I agree with Greg, your "thought experiment" doesn't correspond with reality.

Ransom:

Put on your thinking cap.

Do you really think that my argument depends on a miracle?

The "most likely scenario is that a mixture of old and new money will be spent. But it is an error to focus at all on the particular money issued by the banks."

The most likely scenario is that there will be an increase in the flow of expenditure on all interest sensitive product regardless of whether newly issued money rather than old money is spent on them. That doesn't mean that this pattern of expenditure is sustainable or desirable.

Suppose all credit is bonds. Then bank loans appear for the first time, funding loans with banknotes. Every single banknote represents an excess supply of money. The old money is all gold coins.

The particular places the banks make the loans are not important. Some of those projects would have been funded by bonds. Those who would have purchased the bonds instead purchase other bonds issued by firms that would not have sold bonds before or else purchase consumer goods. They are all using "old money," the gold coins. While some of the projects funded with the banknotes would not have been made otherwise, some of the projects funded with banknotes would have been made anyway. It is only those that would not have been made that represent a distortion of the pattern of expenditure.

But, the added spending on consumer goods (using gold coins) would also be a distortion. Because those buying the consumer goods would have purchased bonds funding some of those projects that where instead funded by bank loans. That is added spending due to the excess supply of money and the credit creation. But only "old money" is being spent.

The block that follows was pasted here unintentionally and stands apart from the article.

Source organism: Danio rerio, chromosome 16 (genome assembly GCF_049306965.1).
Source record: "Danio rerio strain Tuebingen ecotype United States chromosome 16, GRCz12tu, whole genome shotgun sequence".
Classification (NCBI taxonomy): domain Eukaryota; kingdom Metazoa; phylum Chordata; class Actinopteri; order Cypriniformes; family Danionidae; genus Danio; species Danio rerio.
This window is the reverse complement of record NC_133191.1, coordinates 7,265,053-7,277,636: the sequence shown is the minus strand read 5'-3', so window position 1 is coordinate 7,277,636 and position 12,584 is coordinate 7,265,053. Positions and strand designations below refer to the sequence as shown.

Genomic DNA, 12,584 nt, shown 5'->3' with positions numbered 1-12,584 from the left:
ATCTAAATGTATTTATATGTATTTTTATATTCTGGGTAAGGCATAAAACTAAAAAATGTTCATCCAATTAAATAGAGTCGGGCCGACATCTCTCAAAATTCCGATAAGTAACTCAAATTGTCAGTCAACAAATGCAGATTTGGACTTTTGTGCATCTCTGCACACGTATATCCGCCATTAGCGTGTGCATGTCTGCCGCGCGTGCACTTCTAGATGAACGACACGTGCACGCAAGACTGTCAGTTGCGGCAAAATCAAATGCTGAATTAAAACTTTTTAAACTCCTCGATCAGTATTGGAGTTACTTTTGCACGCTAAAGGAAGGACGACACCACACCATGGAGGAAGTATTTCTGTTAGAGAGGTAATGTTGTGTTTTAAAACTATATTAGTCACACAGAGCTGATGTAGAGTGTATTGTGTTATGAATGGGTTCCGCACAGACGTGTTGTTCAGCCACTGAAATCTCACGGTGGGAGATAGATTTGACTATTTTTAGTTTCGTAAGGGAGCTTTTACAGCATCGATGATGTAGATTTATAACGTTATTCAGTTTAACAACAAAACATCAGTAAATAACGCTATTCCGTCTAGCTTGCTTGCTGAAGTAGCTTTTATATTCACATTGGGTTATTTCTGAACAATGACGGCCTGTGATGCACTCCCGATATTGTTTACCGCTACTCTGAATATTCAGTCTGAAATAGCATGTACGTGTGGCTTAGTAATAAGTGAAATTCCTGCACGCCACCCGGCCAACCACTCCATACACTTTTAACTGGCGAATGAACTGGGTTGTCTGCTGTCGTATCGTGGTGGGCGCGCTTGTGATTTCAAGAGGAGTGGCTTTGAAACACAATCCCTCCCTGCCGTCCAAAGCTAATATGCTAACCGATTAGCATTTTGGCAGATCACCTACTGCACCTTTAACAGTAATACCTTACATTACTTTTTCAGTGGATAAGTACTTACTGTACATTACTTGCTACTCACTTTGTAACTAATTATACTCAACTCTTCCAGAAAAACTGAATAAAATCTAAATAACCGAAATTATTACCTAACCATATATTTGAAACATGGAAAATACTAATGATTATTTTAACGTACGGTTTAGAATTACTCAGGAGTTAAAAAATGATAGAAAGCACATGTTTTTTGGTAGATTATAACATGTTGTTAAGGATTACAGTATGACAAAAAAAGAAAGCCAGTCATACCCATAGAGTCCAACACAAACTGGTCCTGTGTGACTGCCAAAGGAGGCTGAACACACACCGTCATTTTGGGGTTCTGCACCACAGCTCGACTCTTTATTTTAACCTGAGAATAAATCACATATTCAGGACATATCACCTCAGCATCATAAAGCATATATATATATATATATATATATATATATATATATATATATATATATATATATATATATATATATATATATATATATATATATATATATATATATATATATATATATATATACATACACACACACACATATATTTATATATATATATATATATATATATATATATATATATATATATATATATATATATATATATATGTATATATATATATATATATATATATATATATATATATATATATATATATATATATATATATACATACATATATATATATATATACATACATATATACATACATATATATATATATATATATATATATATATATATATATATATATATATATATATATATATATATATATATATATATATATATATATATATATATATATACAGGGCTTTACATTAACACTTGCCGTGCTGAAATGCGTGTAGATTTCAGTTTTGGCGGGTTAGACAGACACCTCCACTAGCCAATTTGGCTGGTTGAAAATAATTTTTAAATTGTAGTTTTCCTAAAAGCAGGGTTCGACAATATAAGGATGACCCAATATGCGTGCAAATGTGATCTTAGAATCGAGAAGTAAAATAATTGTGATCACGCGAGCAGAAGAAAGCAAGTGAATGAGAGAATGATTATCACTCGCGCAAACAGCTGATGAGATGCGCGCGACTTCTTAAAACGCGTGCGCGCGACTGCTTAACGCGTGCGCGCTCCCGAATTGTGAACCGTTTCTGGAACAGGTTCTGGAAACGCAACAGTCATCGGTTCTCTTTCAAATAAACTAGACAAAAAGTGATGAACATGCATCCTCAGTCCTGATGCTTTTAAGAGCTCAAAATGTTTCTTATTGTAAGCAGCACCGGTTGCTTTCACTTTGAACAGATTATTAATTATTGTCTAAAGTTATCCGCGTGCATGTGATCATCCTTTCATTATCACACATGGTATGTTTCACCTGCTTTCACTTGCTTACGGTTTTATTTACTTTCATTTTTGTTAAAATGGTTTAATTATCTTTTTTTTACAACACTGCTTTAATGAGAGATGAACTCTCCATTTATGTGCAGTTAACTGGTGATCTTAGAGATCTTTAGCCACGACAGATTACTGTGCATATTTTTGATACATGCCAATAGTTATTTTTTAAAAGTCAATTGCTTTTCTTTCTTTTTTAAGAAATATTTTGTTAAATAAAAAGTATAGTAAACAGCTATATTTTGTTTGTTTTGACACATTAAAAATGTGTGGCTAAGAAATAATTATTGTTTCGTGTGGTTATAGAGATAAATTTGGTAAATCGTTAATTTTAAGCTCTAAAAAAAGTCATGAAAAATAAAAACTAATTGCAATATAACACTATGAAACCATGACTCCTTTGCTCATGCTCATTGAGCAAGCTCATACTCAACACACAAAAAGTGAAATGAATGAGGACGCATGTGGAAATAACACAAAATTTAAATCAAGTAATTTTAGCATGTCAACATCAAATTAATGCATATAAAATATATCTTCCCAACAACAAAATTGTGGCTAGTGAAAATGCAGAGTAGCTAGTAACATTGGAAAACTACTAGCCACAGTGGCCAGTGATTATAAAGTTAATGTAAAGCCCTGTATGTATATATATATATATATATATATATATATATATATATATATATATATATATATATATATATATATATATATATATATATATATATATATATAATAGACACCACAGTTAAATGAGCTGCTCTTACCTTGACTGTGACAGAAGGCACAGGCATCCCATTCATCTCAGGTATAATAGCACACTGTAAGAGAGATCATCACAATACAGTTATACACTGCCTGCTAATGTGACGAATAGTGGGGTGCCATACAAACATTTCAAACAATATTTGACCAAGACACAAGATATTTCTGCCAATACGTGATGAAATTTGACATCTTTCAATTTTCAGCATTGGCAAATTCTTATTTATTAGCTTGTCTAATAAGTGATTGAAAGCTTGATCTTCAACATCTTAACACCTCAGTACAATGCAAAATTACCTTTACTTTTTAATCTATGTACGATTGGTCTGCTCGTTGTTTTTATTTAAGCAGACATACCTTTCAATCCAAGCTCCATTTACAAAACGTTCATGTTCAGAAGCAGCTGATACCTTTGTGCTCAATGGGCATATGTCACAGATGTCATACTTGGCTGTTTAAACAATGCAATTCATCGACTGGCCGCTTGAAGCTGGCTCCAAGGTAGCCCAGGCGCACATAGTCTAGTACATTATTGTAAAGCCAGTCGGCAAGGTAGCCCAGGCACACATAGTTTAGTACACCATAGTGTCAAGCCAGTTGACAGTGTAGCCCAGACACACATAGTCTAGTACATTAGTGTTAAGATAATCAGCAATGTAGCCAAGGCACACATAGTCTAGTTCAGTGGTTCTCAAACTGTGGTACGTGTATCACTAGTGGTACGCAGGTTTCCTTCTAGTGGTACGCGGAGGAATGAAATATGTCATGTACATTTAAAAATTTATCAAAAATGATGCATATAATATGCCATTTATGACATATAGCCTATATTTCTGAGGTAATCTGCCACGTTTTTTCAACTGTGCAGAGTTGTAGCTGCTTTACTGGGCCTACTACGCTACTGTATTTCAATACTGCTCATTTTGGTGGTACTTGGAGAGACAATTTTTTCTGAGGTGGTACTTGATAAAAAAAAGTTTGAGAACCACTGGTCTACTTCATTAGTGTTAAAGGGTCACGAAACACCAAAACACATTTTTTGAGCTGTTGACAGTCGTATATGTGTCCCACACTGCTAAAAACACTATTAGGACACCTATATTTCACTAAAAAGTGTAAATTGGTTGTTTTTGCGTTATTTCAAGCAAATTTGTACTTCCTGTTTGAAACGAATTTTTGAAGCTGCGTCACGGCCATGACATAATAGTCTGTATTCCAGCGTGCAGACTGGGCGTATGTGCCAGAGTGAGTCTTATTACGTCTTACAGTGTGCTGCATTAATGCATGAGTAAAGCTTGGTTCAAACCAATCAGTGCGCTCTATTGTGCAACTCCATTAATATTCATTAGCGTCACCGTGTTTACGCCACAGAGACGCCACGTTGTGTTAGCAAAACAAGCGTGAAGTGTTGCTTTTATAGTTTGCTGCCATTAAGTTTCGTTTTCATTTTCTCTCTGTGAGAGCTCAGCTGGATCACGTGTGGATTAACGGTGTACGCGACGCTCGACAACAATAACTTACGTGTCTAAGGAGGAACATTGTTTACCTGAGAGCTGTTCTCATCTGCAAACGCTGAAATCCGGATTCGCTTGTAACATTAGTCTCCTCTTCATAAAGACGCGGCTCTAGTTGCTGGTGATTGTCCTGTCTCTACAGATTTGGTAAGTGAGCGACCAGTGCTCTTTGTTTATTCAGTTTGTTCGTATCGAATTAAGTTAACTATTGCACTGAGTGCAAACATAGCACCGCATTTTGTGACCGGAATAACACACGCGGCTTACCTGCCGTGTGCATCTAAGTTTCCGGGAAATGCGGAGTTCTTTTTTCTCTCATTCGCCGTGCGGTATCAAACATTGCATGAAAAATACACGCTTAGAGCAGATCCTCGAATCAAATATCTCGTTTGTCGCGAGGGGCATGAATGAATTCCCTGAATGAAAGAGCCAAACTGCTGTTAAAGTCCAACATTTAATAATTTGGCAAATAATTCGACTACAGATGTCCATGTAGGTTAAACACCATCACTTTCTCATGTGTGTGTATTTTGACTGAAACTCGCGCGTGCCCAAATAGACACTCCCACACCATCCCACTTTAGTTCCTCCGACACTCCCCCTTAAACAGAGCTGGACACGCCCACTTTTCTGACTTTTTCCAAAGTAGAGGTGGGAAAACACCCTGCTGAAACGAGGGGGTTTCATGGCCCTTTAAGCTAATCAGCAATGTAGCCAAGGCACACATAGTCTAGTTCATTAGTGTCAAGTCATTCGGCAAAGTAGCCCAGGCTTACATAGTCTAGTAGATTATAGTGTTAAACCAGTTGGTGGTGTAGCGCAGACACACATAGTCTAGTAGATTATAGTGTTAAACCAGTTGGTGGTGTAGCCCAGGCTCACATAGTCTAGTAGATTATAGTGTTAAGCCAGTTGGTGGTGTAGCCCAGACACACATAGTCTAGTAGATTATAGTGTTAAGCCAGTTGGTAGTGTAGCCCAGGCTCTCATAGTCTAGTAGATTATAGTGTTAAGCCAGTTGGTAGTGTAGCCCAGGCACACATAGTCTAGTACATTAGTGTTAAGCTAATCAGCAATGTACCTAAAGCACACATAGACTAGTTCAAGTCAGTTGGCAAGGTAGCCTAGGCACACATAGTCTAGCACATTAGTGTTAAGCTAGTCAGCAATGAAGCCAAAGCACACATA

Simiarly, the projects funded by firms that sell bonds (for gold coins) to people that would have purchased bonds from firms that instead borrowed from the banks, are also a distortionary increase in demand, even though it is gold coins that are used to buy those bonds and then used by the firms to purchase capital goods.

Some of the projects funded with banknotes are likely to only have been funded because of the credit creation, but some of them would have happened anyway. And some of the projects funded with bonds sold for gold coins would only happen because of the credit creation, though others would have happened anyway. And some of the consumption funded with gold coins would have only occured because of the credit creation, even though it involves the expenditure of gold coins. And, of course, much of that consumption would have happened anyway.

That the banks lend the money in certain places doesn't matter. They could stick to business loans, short term business loans, consumer loans, it doesn't matter (or not much.) The major effect is lower interest rates, which impact the demand for all sorts of consumer and capital goods.

But it is the interest elasticity of demands that determine the disturbance to the pattern of demand, not the pathway taken by the new money through the economy.

To me, the greatest element of complication is that expected money expenditure on consumer goods at various future dates plays a more important role that the interest rates in determining the demand for various capital goods.

And, of course, impact on the pattern of production depends on the price elasticities of supply and the price elasticities of demand, as well as the changes in demand.